Tuesday, October 19, 2010

We All Scream for Ice Cream with Guest Blogger Steff Deschenes

Win a signed copy of The Ice Cream Theory today at the Book Boost with author Steff Deschenes.

Here's what she had to say about Finding Your Voice and Use it Loudly...

I'm always a little leery hearing or reading about writer's talking about writing. I believe the greatest art - in all of the beautiful and various forms it takes - tumbles out of an artist naturally. It isn't some contrived, overanalyzed, over-manipulated piece that was dictated by another person's say-so. So, it's a bizarre concept for me to hear writers tell other writers how they should be doing their craft.

What worked for them, what works for them, may not pertain to me. Or you.

Everybody finds there own way. This is true for everything in life, including writing. It's my belief that most advice that's given should be taken with a grain of salt. Or at least deconstructed and digested to later pick apart and see what might apply to you to help enhance or further build upon the foundation you've already created for your a writing style.

Discussing writing when you're a writer is inevitable. People are hungry for knowledge they think you possess simply because you've had a modicum of success stringing words together in a manner that's advantageous to you.

So for me, the best thing I can suggest to other writers - suggest, not tell - is to find their literary voice. Absolutely everything else is irrelevant until you can define yourself through a voice that's going to be yours and yours alone. Your voice is your identity within the literary world.

To me, that's the secret to exceptional and unique writing.

Writing is nothing more than the stringing together of words. It's in the manipulating of those words - the syntax, the diction, the punctuation - where one's literary voice begins to emerge. If you love asterisks, or intentionally misspell the same word, or use numbers to set off your paragraphs - if that's your thing - then do it. Do it! Allow yourself to embrace your quirky writing style!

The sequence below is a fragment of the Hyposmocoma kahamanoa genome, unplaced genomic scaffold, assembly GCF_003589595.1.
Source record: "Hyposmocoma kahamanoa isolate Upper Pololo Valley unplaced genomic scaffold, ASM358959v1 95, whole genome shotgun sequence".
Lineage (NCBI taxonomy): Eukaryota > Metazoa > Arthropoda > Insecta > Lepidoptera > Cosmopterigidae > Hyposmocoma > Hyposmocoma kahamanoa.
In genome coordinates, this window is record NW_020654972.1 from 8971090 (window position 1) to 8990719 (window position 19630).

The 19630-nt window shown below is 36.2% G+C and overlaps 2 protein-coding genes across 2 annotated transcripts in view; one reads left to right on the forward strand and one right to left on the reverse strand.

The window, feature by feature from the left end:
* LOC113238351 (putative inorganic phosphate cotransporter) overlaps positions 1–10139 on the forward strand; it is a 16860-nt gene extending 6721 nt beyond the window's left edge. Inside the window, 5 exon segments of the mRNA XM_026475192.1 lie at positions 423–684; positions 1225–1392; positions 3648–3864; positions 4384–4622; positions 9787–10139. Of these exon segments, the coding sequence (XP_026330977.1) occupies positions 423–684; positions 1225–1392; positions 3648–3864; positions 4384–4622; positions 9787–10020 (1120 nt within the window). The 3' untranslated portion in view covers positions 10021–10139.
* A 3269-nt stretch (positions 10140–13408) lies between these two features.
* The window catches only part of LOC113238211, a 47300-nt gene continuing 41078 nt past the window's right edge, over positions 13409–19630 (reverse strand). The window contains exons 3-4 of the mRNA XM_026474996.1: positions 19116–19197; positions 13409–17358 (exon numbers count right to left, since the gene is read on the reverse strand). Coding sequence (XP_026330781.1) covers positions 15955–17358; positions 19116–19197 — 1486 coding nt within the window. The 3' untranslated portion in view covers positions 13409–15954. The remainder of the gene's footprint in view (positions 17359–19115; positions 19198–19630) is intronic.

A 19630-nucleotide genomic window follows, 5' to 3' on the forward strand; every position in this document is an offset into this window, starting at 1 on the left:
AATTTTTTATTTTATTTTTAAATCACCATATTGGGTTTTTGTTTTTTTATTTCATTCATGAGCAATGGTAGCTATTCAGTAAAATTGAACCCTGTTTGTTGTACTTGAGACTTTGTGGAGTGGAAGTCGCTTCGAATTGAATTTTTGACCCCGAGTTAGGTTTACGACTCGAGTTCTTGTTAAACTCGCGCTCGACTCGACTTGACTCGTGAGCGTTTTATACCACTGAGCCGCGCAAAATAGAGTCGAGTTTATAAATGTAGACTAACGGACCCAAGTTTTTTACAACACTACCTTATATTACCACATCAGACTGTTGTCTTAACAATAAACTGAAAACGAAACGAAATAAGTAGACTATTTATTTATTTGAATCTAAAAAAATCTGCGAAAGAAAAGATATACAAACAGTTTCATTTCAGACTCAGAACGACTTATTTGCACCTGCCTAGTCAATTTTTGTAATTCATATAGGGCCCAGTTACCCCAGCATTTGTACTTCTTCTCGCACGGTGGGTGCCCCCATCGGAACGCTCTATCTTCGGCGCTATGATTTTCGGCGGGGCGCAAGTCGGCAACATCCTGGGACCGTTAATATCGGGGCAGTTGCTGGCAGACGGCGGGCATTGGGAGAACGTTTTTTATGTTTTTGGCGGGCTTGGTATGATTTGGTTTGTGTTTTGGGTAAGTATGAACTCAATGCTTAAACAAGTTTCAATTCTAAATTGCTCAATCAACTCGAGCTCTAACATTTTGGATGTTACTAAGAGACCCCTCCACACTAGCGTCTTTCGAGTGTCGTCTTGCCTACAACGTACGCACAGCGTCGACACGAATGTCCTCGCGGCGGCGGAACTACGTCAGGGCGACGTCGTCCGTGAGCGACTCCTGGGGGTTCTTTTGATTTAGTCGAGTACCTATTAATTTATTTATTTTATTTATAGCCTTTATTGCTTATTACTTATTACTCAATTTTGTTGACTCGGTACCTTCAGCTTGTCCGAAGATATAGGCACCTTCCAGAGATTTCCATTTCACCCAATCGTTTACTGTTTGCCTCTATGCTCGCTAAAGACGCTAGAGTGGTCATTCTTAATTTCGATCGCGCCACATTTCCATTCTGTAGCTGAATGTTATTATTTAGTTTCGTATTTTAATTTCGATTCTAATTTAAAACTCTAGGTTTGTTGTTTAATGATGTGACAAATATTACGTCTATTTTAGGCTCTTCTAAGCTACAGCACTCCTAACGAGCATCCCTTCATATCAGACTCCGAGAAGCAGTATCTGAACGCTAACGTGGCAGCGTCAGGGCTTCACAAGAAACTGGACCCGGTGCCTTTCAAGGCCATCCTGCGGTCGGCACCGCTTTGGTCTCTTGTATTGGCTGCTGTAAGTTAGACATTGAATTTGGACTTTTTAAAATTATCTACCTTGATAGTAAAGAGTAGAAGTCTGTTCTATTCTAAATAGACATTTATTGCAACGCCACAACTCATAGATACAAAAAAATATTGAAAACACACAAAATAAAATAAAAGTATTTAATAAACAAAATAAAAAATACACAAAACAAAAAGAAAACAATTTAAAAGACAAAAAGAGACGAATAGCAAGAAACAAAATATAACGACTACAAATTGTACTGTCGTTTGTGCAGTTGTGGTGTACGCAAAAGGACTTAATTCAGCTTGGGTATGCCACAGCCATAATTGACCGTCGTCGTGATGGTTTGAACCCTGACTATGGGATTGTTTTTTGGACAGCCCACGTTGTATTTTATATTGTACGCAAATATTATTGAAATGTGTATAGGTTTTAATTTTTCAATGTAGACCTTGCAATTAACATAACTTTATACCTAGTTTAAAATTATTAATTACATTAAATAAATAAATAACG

It's what’s going to set you apart from other writers.

And it’s what’s going to get you recognized by readers, too. When you’ve comfortably settled into your writing voice, it doesn’t matter what you’re writing about – the death of a loved one or sparkly, pink bubbles – your style is going to shine through and the piece will be uniquely yours bringing an entirely new dimension of depth, strength, and relatability.

Once you’ve found your literary voice, I think it’s incredibly important to nurture and nourish it as well. And I honestly can’t think of a better way to do that then to read (I can’t stress enough how much reading and writing really do go hand in hand). Reading other people’s words encourages my own individual voice and allows me to refocus my attention on my own work.

When I was in eighth grade, my literary voice was recognized for the first time. My teacher told me “editors and publishers will try and change this about you. Don’t let them. This is your voice.”

And it’s because, even back then, I was writing like I was speaking: conversational, fragmented, and sometimes tangentially.

My lack of indenting, incomplete sentences, and obsession with having parenthetical side conversations annoys some people tremendously. For most, it's been much appreciated as it's a refreshing approach to writing; a change from the typical and overly-structured works being mass-produced by young or new writers who haven't found their place in the literary world yet.

It’s my voice. And writing is my art. And I should be able to tell a tale using whatever words I want in whatever order I want however I want.

And that's the best thing I can encourage other writers to do.